How to Shape Your Finances in a New Year

This is a good time to make sure your accounts are ready for whatever may come your way in these unprecedented times. Here are a few ways you can make sure your finances are in decent shape as we begin 2021.

Stop acting on impulse: Think about your spending habits. Do you make impulse buys whenever you want? No matter how big or small, impulse purchases can lead to trouble. If you have several entertainment subscriptions, do you know which ones you’d cut if your budget suddenly needed to be tightened? If last year taught us anything, it’s to expect the unexpected. Save as much money as you can, don’t overspend on unnecessary things, and try to keep a tight reign on your budget each month.

Know how to use a credit card: Enjoying the use of a credit card can be risky if not properly managed. Even if you find it easy to pay off your purchases each month and you love earning credit card rewards, what will you do if your financial situation takes an unexpected turn or you lose your job? Don’t spend above your means, and try to always pay your credit card bill off each month so you’re not racking up debt plus interest.

Look ahead to your future: Have you saved enough to enjoy retirement one day? Are you going to be able to leave something to your loved ones? There are often a lot of questions when it comes to your financial future and retirement. Even if you don’t have a child to be your beneficiary, most people are living longer than ever these days and you’ll want to make sure you don’t outlive your savings. If you haven’t checked in with your financial advisor lately, use the unpredictability of last year as an excuse to at least have a quick conversation with them.

Did you know First Financial has an Investment and Retirement Center which offers complimentary retirement consultations to our members?*

Contact one of our Financial Advisors today!

*Representatives are registered, securities are sold, and investment advisory services offered through CUNA Brokerage Services, Inc. (CBSI), member FINRA/SIPC, a registered broker/dealer and investment advisor, 2000 Heritage Way, Waverly, Iowa 50677, toll-free 800-369-2862. Non-deposit investment and insurance products are not federally insured, involve investment risk, may lose value and are not obligations of or guaranteed by the financial institution. CBSI is under contract with the financial institution, through the financial services program, to make securities available to members. CUNA Brokerage Services, Inc., is a registered broker/dealer in all fifty states of the United States of America.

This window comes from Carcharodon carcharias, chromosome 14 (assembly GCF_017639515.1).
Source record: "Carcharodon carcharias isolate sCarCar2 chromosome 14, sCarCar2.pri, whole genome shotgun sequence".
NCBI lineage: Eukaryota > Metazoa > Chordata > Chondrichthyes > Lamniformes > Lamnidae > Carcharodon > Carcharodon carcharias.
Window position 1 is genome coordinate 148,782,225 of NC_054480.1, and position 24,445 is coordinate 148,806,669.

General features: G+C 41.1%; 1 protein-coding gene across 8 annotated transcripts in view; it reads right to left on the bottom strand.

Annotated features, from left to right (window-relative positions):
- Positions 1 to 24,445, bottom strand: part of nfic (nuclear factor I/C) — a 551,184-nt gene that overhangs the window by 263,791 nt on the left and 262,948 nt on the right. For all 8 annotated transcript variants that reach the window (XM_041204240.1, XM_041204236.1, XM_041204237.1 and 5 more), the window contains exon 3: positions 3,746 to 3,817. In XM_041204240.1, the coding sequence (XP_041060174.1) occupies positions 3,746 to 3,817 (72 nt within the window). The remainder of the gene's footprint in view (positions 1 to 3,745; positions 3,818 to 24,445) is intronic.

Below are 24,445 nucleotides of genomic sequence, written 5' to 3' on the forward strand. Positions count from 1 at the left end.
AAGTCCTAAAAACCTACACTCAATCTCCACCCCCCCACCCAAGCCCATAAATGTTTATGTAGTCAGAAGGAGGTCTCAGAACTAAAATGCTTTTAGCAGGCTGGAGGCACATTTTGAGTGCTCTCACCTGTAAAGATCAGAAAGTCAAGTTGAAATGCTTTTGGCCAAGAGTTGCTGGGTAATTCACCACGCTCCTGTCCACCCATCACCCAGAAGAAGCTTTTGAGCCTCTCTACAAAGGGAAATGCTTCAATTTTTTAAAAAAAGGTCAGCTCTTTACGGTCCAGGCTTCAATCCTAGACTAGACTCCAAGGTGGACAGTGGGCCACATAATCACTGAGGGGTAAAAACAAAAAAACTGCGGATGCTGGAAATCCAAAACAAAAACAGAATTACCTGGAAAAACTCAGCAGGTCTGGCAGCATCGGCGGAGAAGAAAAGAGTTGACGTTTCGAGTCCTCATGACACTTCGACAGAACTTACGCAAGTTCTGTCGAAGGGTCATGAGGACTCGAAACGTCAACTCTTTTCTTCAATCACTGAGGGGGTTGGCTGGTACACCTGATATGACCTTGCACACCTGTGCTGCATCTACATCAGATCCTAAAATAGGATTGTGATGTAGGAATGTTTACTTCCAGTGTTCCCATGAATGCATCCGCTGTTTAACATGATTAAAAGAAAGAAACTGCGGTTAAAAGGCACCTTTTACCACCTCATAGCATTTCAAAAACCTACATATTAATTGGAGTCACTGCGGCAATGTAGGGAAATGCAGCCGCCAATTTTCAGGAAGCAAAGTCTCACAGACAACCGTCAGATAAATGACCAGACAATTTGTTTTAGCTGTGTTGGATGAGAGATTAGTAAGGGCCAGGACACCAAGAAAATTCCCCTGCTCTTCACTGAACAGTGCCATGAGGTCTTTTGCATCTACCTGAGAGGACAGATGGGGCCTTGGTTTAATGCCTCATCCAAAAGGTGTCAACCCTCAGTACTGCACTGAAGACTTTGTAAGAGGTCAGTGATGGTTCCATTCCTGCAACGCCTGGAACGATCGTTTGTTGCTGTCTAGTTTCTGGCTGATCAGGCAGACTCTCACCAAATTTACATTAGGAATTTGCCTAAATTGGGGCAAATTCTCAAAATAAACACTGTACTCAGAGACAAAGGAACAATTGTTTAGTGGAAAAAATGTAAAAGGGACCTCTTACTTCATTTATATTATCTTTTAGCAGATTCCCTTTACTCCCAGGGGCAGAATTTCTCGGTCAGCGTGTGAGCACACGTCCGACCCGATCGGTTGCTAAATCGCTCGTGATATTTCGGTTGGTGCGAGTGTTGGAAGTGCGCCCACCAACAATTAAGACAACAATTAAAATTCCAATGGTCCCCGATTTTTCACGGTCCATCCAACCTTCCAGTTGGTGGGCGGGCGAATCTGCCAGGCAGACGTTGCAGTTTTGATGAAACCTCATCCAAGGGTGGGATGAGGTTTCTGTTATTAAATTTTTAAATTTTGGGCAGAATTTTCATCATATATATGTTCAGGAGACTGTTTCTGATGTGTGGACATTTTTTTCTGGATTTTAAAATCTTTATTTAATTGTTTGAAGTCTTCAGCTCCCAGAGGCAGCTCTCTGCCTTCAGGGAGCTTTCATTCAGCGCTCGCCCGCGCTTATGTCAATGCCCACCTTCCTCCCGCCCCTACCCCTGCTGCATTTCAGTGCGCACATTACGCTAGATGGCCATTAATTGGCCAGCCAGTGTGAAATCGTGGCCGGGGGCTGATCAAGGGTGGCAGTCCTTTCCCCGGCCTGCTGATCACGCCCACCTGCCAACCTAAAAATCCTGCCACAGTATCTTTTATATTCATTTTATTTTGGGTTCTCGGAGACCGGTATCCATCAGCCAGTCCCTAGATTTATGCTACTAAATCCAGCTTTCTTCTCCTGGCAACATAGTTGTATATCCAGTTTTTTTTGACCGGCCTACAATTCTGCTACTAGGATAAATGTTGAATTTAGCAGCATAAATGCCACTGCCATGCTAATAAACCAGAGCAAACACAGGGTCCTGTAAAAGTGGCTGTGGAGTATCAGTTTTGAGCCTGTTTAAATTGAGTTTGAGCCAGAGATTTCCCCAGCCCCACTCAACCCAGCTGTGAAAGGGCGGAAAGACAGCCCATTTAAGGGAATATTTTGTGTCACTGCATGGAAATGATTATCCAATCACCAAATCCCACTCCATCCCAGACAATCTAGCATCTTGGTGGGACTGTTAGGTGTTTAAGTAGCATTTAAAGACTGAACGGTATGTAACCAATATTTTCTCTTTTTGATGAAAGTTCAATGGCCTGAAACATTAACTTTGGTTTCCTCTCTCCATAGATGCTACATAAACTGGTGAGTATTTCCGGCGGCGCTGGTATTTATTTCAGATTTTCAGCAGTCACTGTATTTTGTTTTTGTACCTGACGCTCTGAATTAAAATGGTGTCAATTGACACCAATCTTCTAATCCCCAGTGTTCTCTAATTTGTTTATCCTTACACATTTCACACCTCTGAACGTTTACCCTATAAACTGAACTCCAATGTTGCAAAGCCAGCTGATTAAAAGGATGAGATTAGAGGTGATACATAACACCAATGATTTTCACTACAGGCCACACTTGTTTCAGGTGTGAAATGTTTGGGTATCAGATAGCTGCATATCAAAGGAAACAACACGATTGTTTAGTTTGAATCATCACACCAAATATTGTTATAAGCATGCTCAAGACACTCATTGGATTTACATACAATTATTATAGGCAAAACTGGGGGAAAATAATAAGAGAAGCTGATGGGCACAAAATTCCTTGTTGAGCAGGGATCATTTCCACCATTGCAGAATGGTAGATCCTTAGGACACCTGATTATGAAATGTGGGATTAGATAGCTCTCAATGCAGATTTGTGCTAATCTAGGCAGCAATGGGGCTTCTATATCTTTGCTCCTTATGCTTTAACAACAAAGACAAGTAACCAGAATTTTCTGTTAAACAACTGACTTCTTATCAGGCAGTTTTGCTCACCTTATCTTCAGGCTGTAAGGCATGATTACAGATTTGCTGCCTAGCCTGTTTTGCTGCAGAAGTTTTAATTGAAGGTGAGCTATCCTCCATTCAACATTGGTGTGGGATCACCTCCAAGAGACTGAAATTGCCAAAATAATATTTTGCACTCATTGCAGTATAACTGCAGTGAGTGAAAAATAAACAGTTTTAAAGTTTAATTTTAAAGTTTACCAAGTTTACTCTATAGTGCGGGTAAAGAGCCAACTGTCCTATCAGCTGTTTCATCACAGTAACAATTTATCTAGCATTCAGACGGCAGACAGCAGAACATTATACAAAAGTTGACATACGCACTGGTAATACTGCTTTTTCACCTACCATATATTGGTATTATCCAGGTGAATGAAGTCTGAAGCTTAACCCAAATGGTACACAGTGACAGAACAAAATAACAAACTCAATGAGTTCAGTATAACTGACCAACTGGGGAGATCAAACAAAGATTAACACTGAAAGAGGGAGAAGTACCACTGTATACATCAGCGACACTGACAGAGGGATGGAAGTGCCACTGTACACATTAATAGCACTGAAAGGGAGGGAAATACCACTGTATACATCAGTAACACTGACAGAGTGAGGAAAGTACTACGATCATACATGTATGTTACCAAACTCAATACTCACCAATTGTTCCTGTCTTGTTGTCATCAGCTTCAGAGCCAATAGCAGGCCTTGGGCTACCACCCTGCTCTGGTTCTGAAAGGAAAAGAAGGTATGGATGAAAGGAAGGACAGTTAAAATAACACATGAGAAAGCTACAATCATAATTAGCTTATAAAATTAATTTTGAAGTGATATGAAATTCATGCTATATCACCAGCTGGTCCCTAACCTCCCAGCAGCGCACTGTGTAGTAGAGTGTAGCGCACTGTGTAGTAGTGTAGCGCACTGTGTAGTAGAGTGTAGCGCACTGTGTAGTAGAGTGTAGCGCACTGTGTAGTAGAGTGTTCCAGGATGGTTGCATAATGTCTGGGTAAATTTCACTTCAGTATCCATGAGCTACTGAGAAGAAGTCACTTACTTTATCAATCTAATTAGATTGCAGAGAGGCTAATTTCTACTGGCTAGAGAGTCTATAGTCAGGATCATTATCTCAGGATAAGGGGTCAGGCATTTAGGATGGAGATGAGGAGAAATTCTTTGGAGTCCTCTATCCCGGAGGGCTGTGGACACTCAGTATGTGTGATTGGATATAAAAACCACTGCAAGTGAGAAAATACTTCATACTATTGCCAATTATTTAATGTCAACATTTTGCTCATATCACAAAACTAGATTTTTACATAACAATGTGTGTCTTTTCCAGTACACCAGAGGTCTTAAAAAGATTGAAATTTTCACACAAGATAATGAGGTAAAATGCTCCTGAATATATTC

Article Source: CUInsight.com

5 Ways to Financially Thrive in the New Year

The time for “New year, new me” resolutions is here, and we’ve got five (actually attainable) resolutions that you’ll want to keep up with all year long. Read on to find out five ways to make 2021 a financially great year.

Learn a new (financial) language. Does listening to financial talk sometimes feel like hearing a foreign language? Instead of simply nodding along, make a resolution to improve your financial literacy this year. Finally learn the ins-and-outs of money management. There are plenty of resources online that can help you decode the definitions behind personal finance terms. You can even make a Quizlet to help you commit the terminology to memory! If you’re worried about finding the time to teach yourself this new language, try incorporating some financial podcasts into your weekly routine. By listening to financial podcasts, you can improve your finance skills while still going about your daily tasks. It’s a great way to get stuff done and get a better idea of what is going on in your wallet and bank account.

Clear out the clutter. Recurring payments can be a great time saver, but they can also get out of hand very easily. Sit down and comb through your recurring payments so you can know exactly where your money is going and when it’s being taken. Take an especially close look at your monthly subscriptions. How many television streaming services are you subscribed to? Music streaming services? There are countless entertainment streaming platforms out there, but you don’t need to subscribe to all of them. Make a list of your entertainment subscriptions and figure out which ones you actually use and which ones are just cluttering up your monthly or annual payments. This applies to paid store memberships, too — if you don’t shop at that discount warehouse much anymore, don’t forget to cancel the membership card before you get charged for the new year’s renewal!

Get creative. Don’t let yourself feel trapped by the status-quo of savings, there are many ways to get creative with your finances. Need some extra money for tighter areas in your budget but don’t know how where to get it? Look into refinancing your existing Auto Loan from another lender with us! With our low rates, your monthly payment will be more manageable, which means you’ll have more money in your pocket, ready to put to good use.*

Making the switch from a high-interest rate credit card to one of our lower-rate cards could also decrease the amount of money you’re spending per term, freeing up funds to put elsewhere.** There are so many avenues you can take to save money. Get in touch with our Loan Department, and we’ll help you get creative in finding them!

Take up a new (money-saving) hobby. Trying a new hobby can help improve one’s mood and daily motivation, but don’t forget that it could also help your wallet! Want to try improving your culinary skills? Great! Ditch the costly take-out meals and door deliveries, and resolve to cook meals at home. Halting the high delivery costs, taxes, and tips (or gas money for drive-thru and pick-up options) will drastically cut down your monthly expenses, giving you more money to spare. You could also pick up a new hobby that could help increase your income. The internet has given us a wealth of resources when it comes to finding freelance work. Skilled at editing? Explore the world of freelance editing for supplemental income. Got an artistic side? Look into starting up an online shop to sell your handmade goods on sites like Etsy or Facebook Marketplace. The options are exciting and endless (and will provide you with some supplemental income)!